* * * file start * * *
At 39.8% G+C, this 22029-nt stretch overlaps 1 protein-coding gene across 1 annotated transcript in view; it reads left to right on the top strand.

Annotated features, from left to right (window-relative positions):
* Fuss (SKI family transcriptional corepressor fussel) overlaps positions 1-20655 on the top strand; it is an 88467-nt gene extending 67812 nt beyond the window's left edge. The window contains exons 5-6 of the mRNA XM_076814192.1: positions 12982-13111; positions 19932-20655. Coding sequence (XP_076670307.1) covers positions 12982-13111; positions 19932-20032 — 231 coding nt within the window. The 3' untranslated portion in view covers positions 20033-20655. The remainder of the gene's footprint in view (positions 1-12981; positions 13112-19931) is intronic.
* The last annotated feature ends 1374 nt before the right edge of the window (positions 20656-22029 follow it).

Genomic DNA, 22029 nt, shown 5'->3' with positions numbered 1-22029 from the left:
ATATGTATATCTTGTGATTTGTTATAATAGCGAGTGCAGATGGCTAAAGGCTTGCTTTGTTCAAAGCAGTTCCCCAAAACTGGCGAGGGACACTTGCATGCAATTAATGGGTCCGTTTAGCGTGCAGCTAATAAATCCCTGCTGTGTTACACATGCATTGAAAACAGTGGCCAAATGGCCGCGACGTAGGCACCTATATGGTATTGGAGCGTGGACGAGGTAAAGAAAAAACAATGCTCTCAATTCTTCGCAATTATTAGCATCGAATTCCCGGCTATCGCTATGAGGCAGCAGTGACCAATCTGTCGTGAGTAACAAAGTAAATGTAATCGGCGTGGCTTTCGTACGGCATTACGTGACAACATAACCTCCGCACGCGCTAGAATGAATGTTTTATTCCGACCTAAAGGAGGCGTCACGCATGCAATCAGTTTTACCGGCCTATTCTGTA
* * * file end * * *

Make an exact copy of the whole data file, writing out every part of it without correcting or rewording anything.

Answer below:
At 39.8% G+C, this 22029-nt stretch overlaps 1 protein-coding gene across 1 annotated transcript in view; it reads left to right on the top strand.

Annotated features, from left to right (window-relative positions):
* Fuss (SKI family transcriptional corepressor fussel) overlaps positions 1-20655 on the top strand; it is an 88467-nt gene extending 67812 nt beyond the window's left edge. The window contains exons 5-6 of the mRNA XM_076814192.1: positions 12982-13111; positions 19932-20655. Coding sequence (XP_076670307.1) covers positions 12982-13111; positions 19932-20032 — 231 coding nt within the window. The 3' untranslated portion in view covers positions 20033-20655. The remainder of the gene's footprint in view (positions 1-12981; positions 13112-19931) is intronic.
* The last annotated feature ends 1374 nt before the right edge of the window (positions 20656-22029 follow it).

Genomic DNA, 22029 nt, shown 5'->3' with positions numbered 1-22029 from the left:
ATATGTATATCTTGTGATTTGTTATAATAGCGAGTGCAGATGGCTAAAGGCTTGCTTTGTTCAAAGCAGTTCCCCAAAACTGGCGAGGGACACTTGCATGCAATTAATGGGTCCGTTTAGCGTGCAGCTAATAAATCCCTGCTGTGTTACACATGCATTGAAAACAGTGGCCAAATGGCCGCGACGTAGGCACCTATATGGTATTGGAGCGTGGACGAGGTAAAGAAAAAACAATGCTCTCAATTCTTCGCAATTATTAGCATCGAATTCCCGGCTATCGCTATGAGGCAGCAGTGACCAATCTGTCGTGAGTAACAAAGTAAATGTAATCGGCGTGGCTTTCGTACGGCATTACGTGACAACATAACCTCCGCACGCGCTAGAATGAATGTTTTATTCCGACCTAAAGGAGGCGTCACGCATGCAATCAGTTTTACCGGCCTATTCTGTA